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I guess this belongs here as it relates mostly to rhythm.
I'm almost certain I've seen this covered, but I did do some digging to see and wasn't coming up with much specific to learning rhythm; sorry for any redundancy.
So, "previously" I knew some very little theory, not a ton but enough to understand some "why" of progressions, and minimal understanding of subs.
Last time I was in this, I basically made the conclusion I'm too old and a bit busted up to play lead, so decided to focus entirely on rhythm. That, and I love rhythm, as I've said elsewhere.
So I find myself at a question I probably asked then but my memory is faulty so there may be a redundancy here, too. My focus has been working over Denis's rhythm material on his site, as well as the Nous'che courses on his site. Michael's book is my Bible. Working about a song per week but my focus is on emulation - Nous'che - simple pompe, tone, etc. (holding off on Latin rhythms to I am pleased with the pompe). What my old master (Fumio Toyoda) would have called "stealing the mind" phase of training.
-simple grilles, skeletal chord changes of the tune
-basic chords; I'm depending on Michael's book for all my shapes, progressions, enclosures, turn-arounds, etc. Right now, basics are good.
Missing from the above is any theory. I marvel at you guys who play lead at the language you speak. Looking through searches on the site, I've seen many approaches to learning and playing, but even among those who seem the "leanest" in terms of either transcribing directly, or learning arps, licks as cut and paste, etc. (I know I'm mischaracterizing this approach - sorry, bear with me), they seem to have some kind of theoretical library they can speak.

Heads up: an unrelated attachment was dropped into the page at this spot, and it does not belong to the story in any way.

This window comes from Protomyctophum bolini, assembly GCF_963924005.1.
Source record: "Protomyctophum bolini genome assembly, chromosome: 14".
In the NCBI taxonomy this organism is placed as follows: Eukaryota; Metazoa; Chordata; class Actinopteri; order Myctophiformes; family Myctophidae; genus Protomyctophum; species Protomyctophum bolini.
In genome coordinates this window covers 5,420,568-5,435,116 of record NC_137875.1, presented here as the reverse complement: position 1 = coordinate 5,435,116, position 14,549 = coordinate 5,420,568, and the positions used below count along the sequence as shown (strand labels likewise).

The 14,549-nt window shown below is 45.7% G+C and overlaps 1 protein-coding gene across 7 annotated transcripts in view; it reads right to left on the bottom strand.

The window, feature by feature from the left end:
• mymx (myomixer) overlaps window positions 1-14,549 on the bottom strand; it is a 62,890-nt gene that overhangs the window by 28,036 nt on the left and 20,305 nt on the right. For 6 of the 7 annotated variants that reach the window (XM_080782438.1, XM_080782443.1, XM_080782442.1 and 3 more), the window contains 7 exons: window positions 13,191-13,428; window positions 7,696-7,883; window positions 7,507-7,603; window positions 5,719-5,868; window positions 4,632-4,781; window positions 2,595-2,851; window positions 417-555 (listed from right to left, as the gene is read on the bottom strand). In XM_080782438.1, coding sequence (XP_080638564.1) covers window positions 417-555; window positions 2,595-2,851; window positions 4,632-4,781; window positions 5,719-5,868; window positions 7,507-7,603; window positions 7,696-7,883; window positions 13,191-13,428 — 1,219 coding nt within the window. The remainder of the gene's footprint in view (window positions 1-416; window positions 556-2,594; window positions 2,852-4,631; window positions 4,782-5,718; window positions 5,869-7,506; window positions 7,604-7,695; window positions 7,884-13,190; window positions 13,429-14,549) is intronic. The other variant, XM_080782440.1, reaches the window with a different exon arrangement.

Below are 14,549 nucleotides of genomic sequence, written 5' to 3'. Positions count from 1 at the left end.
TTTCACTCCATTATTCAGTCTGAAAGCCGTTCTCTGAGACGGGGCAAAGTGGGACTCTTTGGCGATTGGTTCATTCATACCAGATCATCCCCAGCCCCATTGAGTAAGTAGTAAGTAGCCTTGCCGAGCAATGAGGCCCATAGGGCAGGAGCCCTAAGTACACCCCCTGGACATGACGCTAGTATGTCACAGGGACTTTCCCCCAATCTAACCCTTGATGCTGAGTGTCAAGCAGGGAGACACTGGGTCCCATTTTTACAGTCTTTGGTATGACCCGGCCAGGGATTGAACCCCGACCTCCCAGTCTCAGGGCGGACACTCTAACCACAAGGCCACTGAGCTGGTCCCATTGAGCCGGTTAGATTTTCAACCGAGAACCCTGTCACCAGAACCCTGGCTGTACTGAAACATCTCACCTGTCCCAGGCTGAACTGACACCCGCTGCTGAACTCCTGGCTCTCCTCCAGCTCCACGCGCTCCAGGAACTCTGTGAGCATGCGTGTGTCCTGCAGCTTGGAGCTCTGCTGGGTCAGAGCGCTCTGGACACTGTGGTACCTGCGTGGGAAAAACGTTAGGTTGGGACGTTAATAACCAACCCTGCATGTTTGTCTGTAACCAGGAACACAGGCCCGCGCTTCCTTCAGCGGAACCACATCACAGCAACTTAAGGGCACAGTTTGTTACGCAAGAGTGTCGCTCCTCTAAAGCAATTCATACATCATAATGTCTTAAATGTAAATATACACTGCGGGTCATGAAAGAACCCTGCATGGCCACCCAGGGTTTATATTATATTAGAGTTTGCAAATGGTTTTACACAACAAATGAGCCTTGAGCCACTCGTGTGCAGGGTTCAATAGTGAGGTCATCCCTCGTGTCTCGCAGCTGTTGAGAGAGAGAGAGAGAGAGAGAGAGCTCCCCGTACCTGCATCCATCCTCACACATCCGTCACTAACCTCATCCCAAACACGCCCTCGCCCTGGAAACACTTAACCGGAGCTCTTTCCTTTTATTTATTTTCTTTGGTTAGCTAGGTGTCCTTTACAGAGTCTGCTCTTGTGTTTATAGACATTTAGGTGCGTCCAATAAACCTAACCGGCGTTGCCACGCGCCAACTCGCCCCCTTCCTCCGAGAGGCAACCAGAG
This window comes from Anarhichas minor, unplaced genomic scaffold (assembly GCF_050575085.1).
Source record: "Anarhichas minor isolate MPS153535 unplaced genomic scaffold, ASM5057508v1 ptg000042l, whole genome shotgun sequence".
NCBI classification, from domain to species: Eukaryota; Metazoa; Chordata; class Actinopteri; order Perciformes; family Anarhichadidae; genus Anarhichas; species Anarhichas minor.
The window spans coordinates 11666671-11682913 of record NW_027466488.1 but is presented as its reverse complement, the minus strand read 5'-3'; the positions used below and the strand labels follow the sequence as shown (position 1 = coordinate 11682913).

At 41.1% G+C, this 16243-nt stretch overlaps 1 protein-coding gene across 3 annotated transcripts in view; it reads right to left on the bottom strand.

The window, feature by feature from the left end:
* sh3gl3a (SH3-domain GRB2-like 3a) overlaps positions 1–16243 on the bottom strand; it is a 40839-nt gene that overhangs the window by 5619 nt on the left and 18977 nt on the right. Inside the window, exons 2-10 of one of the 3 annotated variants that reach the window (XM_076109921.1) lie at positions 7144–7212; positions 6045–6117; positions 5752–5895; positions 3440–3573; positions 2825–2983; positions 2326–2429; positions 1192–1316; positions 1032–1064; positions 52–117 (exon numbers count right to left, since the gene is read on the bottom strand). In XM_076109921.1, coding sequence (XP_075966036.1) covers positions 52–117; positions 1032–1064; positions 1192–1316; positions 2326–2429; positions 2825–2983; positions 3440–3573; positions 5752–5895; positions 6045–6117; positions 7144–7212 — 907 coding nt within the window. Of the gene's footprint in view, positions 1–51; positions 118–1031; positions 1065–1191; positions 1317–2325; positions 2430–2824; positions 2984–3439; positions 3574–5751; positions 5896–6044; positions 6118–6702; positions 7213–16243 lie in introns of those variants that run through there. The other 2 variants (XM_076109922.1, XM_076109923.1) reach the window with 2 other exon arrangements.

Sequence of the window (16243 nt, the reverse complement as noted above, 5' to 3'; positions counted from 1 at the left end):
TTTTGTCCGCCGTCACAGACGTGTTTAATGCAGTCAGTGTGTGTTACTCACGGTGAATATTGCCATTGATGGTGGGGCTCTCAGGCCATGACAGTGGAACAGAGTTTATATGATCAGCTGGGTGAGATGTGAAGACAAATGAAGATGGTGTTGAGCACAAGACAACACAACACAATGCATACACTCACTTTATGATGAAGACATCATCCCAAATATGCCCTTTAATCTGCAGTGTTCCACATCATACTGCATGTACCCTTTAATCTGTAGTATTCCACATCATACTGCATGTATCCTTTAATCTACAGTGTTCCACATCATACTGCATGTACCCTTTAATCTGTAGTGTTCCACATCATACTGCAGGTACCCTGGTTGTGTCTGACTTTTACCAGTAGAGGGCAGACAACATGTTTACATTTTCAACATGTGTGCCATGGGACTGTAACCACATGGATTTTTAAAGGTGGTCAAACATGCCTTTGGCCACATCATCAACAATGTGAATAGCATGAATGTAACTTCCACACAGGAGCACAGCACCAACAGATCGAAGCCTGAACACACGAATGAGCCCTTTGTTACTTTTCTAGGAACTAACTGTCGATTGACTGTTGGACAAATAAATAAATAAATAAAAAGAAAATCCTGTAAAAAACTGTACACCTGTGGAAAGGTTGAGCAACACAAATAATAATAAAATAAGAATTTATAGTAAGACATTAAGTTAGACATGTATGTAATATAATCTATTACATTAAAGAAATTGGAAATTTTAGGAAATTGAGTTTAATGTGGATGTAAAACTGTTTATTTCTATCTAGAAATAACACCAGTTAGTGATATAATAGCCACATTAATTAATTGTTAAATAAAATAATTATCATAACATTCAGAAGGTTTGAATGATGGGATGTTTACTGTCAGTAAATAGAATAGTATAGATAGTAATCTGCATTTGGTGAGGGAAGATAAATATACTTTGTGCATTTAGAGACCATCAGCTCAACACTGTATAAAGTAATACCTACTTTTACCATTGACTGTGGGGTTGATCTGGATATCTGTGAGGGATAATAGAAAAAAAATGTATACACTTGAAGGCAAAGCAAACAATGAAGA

FINALLY, some questions: I'll never play lead at any level, but having learned to not care, ironically, I'd like to play some lead; rhythm still fascinates me to no end.
-What are your thoughts on theory and accompaniment in this music?
-Thoughts on going about learning theory - just go through the Levine?
-Ear training. WEAK. I would like as much as possible to learn by transcribing chords (as many suggest, and I understand why), but I feel totally blind here and am afraid charts are usually my go-to. Any suggestions to ear-training in general, and approaching this for chords and accompaniment?
Edit: Btw, I bought the Dunayevsky course on Soundslice last night. I know it's way beyond, but the 1930's aspect really got to me. Tucked away, we'll see how much I can pick up down the road. Thanks for the suggestions in the search, all.